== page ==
When we ask ourselves what makes us happy, we often think of the circumstances, possessions, or people in our lives. In reality, happiness is largely a chemical experience. Four main neurochemicals, hormones, and neurotransmitters generated in the brain are fundamentally responsible for creating the sensations and emotions we've come to associate with happiness.
This is actually great news. It means even when circumstances, possessions, or people in our lives aren't exactly as we'd like them to be, there are simple ways we can increase our happy brain chemicals and alter our moods.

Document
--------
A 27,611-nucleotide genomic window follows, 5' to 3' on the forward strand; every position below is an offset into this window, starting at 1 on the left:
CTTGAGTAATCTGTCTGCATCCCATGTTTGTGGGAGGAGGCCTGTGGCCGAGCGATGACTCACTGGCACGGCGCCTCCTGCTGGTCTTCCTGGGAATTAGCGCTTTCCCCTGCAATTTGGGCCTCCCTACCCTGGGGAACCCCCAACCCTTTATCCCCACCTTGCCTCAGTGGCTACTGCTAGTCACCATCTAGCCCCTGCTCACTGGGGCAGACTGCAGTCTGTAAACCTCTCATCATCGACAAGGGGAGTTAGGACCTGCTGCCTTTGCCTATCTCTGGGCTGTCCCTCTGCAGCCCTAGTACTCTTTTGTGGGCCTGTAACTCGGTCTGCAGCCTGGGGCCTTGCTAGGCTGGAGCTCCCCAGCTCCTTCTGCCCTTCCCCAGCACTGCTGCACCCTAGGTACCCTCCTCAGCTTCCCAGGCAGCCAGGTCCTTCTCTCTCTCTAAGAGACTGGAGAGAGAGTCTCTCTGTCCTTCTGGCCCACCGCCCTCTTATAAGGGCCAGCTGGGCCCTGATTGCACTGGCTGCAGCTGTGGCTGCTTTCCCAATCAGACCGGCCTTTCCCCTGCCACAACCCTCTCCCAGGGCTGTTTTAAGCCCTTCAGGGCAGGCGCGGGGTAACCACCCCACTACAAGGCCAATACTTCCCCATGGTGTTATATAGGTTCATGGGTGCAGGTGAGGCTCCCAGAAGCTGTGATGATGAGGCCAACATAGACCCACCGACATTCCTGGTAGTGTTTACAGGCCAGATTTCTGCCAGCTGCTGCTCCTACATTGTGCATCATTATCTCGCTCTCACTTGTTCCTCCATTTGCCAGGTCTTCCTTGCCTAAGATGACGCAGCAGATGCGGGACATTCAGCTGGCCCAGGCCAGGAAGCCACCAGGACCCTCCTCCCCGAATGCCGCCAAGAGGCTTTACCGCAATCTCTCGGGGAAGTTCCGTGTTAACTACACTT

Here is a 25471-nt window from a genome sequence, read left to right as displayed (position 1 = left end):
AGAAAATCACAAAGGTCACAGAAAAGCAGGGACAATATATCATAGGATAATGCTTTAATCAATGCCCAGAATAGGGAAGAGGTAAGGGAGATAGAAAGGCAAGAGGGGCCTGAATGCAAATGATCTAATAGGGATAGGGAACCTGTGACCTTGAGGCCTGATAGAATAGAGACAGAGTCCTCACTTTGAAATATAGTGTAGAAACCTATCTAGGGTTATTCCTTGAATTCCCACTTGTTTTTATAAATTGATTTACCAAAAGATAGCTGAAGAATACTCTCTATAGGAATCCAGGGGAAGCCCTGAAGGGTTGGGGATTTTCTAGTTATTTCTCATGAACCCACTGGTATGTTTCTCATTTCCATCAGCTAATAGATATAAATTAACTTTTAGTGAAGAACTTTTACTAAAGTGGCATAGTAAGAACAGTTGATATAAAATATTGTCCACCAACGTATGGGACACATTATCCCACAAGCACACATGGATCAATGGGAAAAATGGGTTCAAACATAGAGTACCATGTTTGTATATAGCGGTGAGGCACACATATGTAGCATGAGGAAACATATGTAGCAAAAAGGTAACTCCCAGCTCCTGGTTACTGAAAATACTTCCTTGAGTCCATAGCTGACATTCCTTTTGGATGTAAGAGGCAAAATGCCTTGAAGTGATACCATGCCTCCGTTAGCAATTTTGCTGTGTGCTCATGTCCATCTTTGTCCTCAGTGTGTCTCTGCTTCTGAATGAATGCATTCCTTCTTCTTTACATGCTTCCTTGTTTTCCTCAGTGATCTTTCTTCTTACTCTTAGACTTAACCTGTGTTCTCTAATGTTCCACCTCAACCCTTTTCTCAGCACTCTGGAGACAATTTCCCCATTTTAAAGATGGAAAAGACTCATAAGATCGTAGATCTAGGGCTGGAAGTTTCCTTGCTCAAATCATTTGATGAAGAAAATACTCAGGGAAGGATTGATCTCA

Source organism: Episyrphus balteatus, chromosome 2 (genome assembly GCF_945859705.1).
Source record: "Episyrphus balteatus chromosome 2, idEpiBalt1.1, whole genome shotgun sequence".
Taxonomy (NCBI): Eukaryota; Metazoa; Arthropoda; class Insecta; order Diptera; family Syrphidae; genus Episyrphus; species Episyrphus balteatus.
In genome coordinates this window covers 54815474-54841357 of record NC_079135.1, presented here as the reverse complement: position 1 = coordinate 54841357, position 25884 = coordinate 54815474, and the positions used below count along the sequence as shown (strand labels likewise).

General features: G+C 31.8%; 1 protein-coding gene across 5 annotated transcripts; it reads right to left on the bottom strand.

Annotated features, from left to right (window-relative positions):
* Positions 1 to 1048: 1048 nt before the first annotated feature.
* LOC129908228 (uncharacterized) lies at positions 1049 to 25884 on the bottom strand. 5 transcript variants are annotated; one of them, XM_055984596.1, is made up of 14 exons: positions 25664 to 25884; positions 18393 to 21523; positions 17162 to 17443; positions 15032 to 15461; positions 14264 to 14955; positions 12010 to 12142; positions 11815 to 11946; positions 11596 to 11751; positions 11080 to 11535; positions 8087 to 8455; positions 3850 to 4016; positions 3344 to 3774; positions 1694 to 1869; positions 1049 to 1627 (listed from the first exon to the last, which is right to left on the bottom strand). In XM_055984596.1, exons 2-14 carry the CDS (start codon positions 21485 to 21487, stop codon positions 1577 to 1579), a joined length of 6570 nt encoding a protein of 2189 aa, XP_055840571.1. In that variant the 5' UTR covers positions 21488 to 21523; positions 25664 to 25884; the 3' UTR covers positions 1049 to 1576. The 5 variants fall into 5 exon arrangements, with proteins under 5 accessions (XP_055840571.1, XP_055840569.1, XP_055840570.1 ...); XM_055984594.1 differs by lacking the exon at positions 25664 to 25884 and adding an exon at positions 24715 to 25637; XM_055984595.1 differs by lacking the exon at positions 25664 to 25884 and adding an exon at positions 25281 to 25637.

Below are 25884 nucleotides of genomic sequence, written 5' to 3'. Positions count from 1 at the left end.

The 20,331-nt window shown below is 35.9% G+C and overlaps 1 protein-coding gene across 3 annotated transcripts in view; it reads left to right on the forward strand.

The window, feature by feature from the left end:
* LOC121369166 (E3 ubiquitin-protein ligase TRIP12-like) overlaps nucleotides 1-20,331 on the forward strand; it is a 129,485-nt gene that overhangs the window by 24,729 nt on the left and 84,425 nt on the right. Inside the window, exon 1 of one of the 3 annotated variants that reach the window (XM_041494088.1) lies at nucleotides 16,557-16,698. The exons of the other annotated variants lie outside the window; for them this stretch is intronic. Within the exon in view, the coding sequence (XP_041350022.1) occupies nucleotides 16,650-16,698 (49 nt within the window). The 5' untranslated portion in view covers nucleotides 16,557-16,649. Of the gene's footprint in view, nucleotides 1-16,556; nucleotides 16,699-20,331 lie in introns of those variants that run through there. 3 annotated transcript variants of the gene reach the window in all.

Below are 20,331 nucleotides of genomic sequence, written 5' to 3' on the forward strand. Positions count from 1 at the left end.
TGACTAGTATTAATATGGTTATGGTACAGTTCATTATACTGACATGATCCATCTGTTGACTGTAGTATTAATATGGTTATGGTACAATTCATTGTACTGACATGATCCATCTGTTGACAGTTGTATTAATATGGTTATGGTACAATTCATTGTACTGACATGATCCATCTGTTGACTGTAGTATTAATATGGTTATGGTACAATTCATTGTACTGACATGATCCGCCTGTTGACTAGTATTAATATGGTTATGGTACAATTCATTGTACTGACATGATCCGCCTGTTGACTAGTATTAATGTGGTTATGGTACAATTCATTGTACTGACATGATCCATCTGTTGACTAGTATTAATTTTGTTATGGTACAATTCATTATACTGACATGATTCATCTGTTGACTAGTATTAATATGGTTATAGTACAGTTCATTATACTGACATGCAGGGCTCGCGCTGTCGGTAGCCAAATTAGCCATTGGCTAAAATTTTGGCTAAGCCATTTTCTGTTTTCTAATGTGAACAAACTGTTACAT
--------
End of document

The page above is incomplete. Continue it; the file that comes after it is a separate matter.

I talk about this with my mindfulness students in elementary school, and they really understand the concept. I'll often have a kid tell me about the rush of dopamine she just got from getting an A+ on her spelling test, or the hit of oxytocin a boy felt from giving his mom a hug.
Here's how you can do the same.